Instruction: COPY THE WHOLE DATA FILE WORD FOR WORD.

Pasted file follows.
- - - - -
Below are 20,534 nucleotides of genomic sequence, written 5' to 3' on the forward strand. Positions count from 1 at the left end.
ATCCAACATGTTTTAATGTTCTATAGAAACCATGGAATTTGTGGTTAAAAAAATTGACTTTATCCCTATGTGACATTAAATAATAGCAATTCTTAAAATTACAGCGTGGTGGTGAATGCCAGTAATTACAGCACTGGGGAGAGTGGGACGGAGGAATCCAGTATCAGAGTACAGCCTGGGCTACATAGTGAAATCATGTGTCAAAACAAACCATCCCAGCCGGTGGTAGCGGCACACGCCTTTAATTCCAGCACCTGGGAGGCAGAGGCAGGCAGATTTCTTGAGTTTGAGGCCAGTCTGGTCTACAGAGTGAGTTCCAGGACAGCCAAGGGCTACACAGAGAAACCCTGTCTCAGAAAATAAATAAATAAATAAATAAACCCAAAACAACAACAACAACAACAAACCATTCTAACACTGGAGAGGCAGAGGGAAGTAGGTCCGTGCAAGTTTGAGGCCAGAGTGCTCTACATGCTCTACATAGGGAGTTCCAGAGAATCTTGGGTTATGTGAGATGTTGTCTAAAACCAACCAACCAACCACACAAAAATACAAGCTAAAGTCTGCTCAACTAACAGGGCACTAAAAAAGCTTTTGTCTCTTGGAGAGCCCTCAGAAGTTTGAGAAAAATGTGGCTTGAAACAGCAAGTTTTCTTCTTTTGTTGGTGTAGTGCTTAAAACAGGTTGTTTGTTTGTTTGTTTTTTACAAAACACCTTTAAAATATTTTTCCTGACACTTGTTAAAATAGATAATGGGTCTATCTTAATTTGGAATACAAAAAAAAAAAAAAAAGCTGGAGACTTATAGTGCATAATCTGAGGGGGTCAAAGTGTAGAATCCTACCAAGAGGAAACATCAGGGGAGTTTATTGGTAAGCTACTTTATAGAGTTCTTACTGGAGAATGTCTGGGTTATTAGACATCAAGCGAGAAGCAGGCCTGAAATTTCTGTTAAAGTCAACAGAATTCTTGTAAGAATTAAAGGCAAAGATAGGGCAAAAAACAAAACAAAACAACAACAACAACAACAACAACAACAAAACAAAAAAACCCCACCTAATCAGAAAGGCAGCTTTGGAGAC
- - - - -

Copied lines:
Below are 20,534 nucleotides of genomic sequence, written 5' to 3' on the forward strand. Positions count from 1 at the left end.
ATCCAACATGTTTTAATGTTCTATAGAAACCATGGAATTTGTGGTTAAAAAAATTGACTTTATCCCTATGTGACATTAAATAATAGCAATTCTTAAAATTACAGCGTGGTGGTGAATGCCAGTAATTACAGCACTGGGGAGAGTGGGACGGAGGAATCCAGTATCAGAGTACAGCCTGGGCTACATAGTGAAATCATGTGTCAAAACAAACCATCCCAGCCGGTGGTAGCGGCACACGCCTTTAATTCCAGCACCTGGGAGGCAGAGGCAGGCAGATTTCTTGAGTTTGAGGCCAGTCTGGTCTACAGAGTGAGTTCCAGGACAGCCAAGGGCTACACAGAGAAACCCTGTCTCAGAAAATAAATAAATAAATAAATAAACCCAAAACAACAACAACAACAACAAACCATTCTAACACTGGAGAGGCAGAGGGAAGTAGGTCCGTGCAAGTTTGAGGCCAGAGTGCTCTACATGCTCTACATAGGGAGTTCCAGAGAATCTTGGGTTATGTGAGATGTTGTCTAAAACCAACCAACCAACCACACAAAAATACAAGCTAAAGTCTGCTCAACTAACAGGGCACTAAAAAAGCTTTTGTCTCTTGGAGAGCCCTCAGAAGTTTGAGAAAAATGTGGCTTGAAACAGCAAGTTTTCTTCTTTTGTTGGTGTAGTGCTTAAAACAGGTTGTTTGTTTGTTTGTTTTTTACAAAACACCTTTAAAATATTTTTCCTGACACTTGTTAAAATAGATAATGGGTCTATCTTAATTTGGAATACAAAAAAAAAAAAAAAAGCTGGAGACTTATAGTGCATAATCTGAGGGGGTCAAAGTGTAGAATCCTACCAAGAGGAAACATCAGGGGAGTTTATTGGTAAGCTACTTTATAGAGTTCTTACTGGAGAATGTCTGGGTTATTAGACATCAAGCGAGAAGCAGGCCTGAAATTTCTGTTAAAGTCAACAGAATTCTTGTAAGAATTAAAGGCAAAGATAGGGCAAAAAACAAAACAAAACAACAACAACAACAACAACAACAACAAAACAAAAAAACCCCACCTAATCAGAAAGGCAGCTTTGGAGAC